In the spring of 2009, I came down with the swine flu.
At first, I assumed it was just, you know, “the flu,” whatever strain happened to be going around that particular year, and naturally I expected it to be like the bouts of flu I’d had before in my life. The first weeks of what I later learned was swine flu were pretty much like that –- really bad, with fever and misery but not something that made me think I needed to make out my will.
But over the weeks, it didn’t get better. It got worse, and “metastasized” into pneumonia and pleurisy, an extremely painful inflammation of the tissue surrounding the lungs, which I found out later was one of the typical complications. Since mine was one of the early cases –- part of the “first wave,” as they decided to call it after the “second wave” came along –- they didn’t have a test for it; I found out many weeks later from a doctor that it was definitely swine flu. He could tell for sure from the distinct pattern of complications and also the timing of my infection.
The searing pain in my chest came with every breath –- coughing was agony –- and went on for many weeks. As a singer, I was very concerned about this, but it did gradually subside. (A couple of years ago, however, out of the blue, I had a sudden “attack” that dropped me to my knees and seemed like what I imagine a heart attack would be. I went to the ER, where X-rays revealed scarring from the pleurisy that had become inflamed for some reason and caused excruciating pain. I still keep an inhaler around in case this happens again.)
With the hysterical news coverage Wuhan coronavirus is getting, I’ve been trying to think back to the spring of 2009 and remember the kind of coverage swine flu received. There were big differences in the way these two contagions started. For one thing, it seemed to take a long time in 2009 for them to figure out what they were dealing with. While this coronavirus doesn’t seem to affect younger people so much, swine flu was just the opposite; it didn’t affect older people as much as it did young adults. In fact, most people over 60 were found to have antibodies against it, probably from some other related strain of flu that had circulated many years before.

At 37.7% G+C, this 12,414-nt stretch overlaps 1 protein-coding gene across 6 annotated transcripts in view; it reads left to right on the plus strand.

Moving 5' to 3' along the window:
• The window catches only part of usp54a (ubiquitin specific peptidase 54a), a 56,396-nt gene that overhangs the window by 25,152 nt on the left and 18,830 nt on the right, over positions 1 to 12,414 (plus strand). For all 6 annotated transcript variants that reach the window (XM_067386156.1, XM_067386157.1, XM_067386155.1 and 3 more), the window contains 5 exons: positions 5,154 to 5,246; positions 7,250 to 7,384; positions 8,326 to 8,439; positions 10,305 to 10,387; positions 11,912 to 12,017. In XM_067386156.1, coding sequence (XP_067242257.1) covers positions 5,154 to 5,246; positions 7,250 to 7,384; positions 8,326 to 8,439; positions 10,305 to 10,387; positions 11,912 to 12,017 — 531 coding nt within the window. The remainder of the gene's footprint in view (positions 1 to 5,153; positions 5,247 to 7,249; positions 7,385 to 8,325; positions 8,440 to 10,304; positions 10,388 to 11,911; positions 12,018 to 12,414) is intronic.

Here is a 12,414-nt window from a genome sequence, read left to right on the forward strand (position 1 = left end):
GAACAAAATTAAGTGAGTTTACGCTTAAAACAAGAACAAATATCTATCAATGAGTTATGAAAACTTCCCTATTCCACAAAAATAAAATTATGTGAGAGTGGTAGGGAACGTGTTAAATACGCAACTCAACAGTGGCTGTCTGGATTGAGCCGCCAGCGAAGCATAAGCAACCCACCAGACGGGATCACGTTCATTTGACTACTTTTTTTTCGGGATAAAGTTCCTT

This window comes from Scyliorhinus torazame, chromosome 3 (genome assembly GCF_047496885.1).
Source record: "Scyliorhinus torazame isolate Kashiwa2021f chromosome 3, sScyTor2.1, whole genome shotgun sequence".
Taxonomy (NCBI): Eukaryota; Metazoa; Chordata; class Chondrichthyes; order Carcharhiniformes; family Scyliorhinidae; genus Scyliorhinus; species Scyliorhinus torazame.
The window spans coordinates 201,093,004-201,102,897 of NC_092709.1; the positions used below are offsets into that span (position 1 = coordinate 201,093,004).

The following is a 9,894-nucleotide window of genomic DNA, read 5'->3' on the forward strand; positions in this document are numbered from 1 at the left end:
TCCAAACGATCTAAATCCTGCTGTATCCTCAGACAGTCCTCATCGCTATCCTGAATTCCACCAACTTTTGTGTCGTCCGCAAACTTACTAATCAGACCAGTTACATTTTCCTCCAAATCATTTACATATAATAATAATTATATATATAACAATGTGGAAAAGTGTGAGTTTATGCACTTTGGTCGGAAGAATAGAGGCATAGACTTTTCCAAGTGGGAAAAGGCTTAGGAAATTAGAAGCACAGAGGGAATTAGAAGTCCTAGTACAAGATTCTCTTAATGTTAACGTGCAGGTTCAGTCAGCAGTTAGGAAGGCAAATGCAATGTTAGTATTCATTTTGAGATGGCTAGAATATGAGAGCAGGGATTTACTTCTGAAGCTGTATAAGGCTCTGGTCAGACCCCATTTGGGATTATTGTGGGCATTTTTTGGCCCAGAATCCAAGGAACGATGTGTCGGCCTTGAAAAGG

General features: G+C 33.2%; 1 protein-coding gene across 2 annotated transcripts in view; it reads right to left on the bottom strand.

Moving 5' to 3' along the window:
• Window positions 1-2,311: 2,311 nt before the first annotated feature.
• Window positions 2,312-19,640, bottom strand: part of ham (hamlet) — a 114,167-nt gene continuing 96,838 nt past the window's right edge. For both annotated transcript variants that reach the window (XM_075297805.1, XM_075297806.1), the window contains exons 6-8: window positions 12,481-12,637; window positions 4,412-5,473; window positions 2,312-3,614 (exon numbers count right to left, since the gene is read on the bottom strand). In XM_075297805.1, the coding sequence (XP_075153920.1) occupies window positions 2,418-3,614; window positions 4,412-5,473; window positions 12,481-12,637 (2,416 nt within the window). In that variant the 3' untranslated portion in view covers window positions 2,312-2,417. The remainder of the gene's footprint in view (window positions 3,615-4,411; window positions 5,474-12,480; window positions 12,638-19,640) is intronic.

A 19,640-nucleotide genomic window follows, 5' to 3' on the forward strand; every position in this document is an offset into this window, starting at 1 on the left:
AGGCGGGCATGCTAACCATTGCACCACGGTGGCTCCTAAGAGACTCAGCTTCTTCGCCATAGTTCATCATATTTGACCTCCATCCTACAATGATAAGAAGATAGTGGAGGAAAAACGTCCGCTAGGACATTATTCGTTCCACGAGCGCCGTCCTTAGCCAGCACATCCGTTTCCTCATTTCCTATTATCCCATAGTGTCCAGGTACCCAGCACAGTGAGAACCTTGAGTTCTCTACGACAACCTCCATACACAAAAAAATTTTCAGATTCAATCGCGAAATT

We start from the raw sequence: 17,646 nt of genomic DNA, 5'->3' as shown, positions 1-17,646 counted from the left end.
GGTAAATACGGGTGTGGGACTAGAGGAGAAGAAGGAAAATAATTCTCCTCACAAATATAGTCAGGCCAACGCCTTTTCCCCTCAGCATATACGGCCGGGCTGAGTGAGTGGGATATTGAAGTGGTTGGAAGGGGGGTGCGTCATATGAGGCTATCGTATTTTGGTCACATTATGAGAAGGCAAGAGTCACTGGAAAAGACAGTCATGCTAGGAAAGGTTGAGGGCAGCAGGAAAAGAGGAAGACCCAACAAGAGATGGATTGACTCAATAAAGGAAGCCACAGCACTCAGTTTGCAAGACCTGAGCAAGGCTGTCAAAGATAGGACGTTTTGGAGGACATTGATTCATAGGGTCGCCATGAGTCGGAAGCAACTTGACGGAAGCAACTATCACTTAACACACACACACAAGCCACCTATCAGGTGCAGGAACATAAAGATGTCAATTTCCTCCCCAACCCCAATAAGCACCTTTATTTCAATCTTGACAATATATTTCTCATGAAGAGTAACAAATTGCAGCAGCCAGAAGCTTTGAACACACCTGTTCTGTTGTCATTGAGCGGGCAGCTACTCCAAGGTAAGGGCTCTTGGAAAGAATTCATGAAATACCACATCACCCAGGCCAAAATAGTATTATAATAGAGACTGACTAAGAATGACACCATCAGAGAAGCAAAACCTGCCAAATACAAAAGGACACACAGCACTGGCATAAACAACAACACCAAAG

Swine flu, as I recall, was brought up from Mexico (I live in North Texas and had a lot of contact with people from Mexico) and hadn't been talked about much when I started showing flu symptoms. A vaccine was produced later but wasn’t widely available until November (!), after the illness had peaked. I didn’t see a doctor until the lung problems got really serious; he gave me some antibiotics to fight any opportunistic bacterial infection and also a steroid pack for the inflammation. The way I feel about hospitals, they would have had to drag me there, no matter how sick I was.
I’ve done a little research and found that President Obama didn’t declare a national emergency until October of 2009. As reported in THE NEW YORK TIMES, “The declaration came as thousands of people lined up in cities across the country to receive vaccinations, and as federal officials acknowledged that their ambitious vaccination program had gotten off to a slow start. Only 16 million doses of the vaccine are available now, and about 30 million were expected by the end of the month. Some states have requested 10 times the amount they have been allotted.”